Transpiration

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Loss of water in the vapor state from the aerial parts of plants is known as transpiration. 98-99% of water absorbed by a plant is lost through transpiration. Most of the transpiration occurs through leaves and is called foliar transpiration. Stomata are minute pore complexes, which occur on the soft aerial parts of the plants, especially the
leaves. They hardly occupy 1-2% of leaf surface but due to perimeter diffusion, the exchange capacity of stomata is very high – almost equal to the whole surface area of the leaf.
Each stomata is surrounded by two small specialized and differentially thickened guard cells. Guard cells contain chloroplasts while the same are generally absent from other epidermal cells.

Amount of Transpiration:

Due to transpiration 98 – 99% of absorbed water is lost. Only 0.2% is employed in photosynthesis. Rest is used for growth.

Psychrometer

Instrument for measuring atmospheric humidity as well as amount of water transpired.

Percentage of various modes of Transpiration :

(i) Stomatal Transpiration: 50 – 97% of total.
(ii) Cuticular/Epidermal Transpiration: Ordinarily
3 – 10% but in herbaceous mesephytic plants it may be upto 50%.
(iii) Lenticular Transpiration: 0.1%.
(iv) Bark Transpiration: 0.5%

Relative Humidity and Stomata:

Stomata remain open at R.H. above 70% and close below R.H. of 50%.

Transpiration on Hills:

High due to lower atmospheric pressure but low due to lesser hours of light and lower temperature. Transpiration is, therefore, near normal but the plants show xeromorphy due to lesser water availability.

Turgor Changes in Guard Cells:

Schwendener (1881) was the first to point out that stomatal opening and closing is due to turgor changes in guard cells.

CO2 and Stomata:

Low CO2 concentration induces stomata to open. High CO2 concentration causes stomatal closure.Photoactive Stomata: Stomata open in response to light.

Photoactive Stomata

Stomata open in response to light. The action spectrum consists of red and blue light (blue light is more effective in stomatal opening). Since, most of the transpiration is stomatal. The action spectrum of transpiration is red and blue light.

Wilting

It is loss of turgidity and drooping of leaves and other soft aerial parts of the plant due to rate of water absorption being less than the rate of water loss in transpiration. Rapid absorption of water during day time for meeting requirement of transpiration produces water deficit around the rootlets.Factors Influencing Transpiration:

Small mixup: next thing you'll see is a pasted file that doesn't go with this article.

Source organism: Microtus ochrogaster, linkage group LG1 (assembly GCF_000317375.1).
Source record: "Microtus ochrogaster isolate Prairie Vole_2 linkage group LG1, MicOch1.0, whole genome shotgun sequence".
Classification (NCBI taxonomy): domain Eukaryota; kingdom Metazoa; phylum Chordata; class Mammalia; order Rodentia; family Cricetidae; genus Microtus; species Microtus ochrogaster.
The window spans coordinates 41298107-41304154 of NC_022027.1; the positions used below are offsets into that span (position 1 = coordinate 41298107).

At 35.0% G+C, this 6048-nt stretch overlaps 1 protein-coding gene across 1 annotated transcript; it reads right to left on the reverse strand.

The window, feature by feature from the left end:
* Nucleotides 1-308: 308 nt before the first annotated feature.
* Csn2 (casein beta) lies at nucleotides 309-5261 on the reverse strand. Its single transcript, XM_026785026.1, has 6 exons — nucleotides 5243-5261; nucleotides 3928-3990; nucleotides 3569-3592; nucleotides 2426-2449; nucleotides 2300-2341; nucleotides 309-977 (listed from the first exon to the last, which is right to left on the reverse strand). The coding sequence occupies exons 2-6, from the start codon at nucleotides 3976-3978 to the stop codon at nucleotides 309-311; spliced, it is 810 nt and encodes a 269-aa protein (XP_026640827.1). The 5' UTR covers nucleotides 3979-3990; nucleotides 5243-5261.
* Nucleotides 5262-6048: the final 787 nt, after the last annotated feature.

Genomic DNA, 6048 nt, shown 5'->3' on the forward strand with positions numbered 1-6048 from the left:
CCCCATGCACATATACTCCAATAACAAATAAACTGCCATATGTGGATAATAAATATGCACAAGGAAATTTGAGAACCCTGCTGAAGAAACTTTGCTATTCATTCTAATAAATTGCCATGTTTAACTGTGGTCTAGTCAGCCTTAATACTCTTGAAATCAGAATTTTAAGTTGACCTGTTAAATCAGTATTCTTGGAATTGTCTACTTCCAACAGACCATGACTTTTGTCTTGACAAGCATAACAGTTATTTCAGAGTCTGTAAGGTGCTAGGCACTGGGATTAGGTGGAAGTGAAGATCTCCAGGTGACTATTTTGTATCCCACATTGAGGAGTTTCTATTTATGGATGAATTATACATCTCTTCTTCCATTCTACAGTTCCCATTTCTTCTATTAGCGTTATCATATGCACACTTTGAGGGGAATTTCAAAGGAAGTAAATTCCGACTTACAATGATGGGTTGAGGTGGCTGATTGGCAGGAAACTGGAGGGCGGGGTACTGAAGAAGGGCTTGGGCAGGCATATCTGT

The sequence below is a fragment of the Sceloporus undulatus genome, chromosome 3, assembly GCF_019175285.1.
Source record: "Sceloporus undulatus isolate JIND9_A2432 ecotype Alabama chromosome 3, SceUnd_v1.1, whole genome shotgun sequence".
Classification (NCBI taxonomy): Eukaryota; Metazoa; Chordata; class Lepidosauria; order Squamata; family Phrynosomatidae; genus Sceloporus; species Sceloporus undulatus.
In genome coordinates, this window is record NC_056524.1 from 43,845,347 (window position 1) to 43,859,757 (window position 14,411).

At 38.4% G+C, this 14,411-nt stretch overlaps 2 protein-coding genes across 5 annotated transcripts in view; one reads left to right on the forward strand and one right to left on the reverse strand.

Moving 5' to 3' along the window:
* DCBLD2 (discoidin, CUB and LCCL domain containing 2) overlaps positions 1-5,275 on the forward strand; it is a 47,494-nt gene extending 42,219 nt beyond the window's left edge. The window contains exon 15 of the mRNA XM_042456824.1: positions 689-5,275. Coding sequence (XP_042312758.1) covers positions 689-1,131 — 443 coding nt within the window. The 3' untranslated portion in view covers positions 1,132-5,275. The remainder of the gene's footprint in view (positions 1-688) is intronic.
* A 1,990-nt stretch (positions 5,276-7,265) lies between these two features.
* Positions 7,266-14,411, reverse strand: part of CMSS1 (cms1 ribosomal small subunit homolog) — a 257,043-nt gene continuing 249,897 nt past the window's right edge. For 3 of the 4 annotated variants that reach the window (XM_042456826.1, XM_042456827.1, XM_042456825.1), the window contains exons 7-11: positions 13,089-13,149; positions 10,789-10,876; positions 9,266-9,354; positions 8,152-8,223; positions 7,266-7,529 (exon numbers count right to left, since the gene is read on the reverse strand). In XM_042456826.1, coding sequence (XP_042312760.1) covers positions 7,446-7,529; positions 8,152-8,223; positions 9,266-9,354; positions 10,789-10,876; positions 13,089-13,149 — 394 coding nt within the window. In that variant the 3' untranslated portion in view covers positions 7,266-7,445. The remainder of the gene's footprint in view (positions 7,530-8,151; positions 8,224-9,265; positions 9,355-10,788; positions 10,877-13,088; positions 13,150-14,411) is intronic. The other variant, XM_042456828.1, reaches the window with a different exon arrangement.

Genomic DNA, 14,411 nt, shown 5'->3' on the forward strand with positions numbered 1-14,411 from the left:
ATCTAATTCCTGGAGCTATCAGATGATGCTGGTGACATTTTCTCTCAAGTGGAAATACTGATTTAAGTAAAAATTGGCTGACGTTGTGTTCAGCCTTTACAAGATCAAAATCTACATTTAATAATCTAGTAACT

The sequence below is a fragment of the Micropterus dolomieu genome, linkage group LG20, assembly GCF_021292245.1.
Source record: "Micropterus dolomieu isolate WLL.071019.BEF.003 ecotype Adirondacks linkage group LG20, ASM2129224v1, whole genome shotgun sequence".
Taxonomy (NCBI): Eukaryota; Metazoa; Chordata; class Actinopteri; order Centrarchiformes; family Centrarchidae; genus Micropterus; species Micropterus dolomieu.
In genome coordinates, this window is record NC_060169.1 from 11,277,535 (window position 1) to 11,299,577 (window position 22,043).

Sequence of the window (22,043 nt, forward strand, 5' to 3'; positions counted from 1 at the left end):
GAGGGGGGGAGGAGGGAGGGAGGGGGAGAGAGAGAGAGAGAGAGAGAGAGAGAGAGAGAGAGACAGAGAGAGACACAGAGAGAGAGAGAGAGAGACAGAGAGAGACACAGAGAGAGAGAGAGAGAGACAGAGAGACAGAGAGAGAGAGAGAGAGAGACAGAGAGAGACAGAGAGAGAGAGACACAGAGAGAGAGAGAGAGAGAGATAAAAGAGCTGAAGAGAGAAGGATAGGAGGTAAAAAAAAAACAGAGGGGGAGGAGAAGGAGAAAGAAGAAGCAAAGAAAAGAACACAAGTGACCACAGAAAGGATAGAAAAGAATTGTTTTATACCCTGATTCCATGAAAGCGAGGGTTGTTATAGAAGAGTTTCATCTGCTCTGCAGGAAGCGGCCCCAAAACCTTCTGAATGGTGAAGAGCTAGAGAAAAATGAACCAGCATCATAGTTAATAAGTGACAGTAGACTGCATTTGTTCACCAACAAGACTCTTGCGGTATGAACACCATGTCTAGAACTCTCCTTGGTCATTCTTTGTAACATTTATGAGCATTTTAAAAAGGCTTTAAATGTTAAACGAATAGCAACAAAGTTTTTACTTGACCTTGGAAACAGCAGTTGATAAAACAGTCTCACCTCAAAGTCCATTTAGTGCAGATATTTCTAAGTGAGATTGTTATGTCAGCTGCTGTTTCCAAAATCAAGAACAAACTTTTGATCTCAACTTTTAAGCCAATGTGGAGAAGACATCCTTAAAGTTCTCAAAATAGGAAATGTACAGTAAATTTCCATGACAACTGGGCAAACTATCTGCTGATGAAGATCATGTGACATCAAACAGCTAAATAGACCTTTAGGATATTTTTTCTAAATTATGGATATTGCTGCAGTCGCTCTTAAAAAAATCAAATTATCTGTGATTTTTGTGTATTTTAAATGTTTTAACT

Factors Influencing Transpiration:

(i) Light: increases transpiration through opening of

(i) Light: increases transpiration through opening of stomata and increased protoplasmic permeability. Solar radiations also increase temperature which simulates more loss of water.

(ii) Temperature: Increase in temperature increases transpiration.

(iii) Humidity: Increase in humidity decreases transpiration and vice versa.

(iv) Wind (Air movement): Air movement increases rate of transpiration by bringing dry air and removing moist air around the transpiring material. high velocity wind, however, closes stomata.

(v) Atmospheric Pressure: Low atmospheric pressure increases transpiration.

(vi) Availability of Water: The water availability influenced the transpiration. Reduced availability of soil water causes Wilting or loss of turgidity causing their drooping and rolling.

(vii) Leaf or Transpiring Area: Reduction in leaf area reduces transpiration as in succulents, cacti and euphorbia.

(viii) Root/ Shoot Ratio: Higher root/shoot ratio has higher transpiration.

(ix) Stomata: Sunken stomata reduce transpiration. Stomatal opening and number have direct effect on transpiration.

(x) Hair: They reduce transpiration.

(xi) Cuticle: Transpiration is lower with the increase in thickness of cuticle.

Guttation:

Loss of water in the liquid state from uninjured parts of plants. It usually occurs from tips and margins of leaves during night or early
morning when there is high atmospheric humidity as during wet seasons. Guttation occurs in some plants only (345 genera) e.g., Cucurbits, Potato, Tomato, Garden Nasturtium, Colocasia and other aroids, many grasses.
Photometer: It is an instrument for measuring the rate of transpiration by shoots through measuring the rate of their water absorption.
Pyrometer: An instrument that gives a rough idea about the degree of stomatal opening

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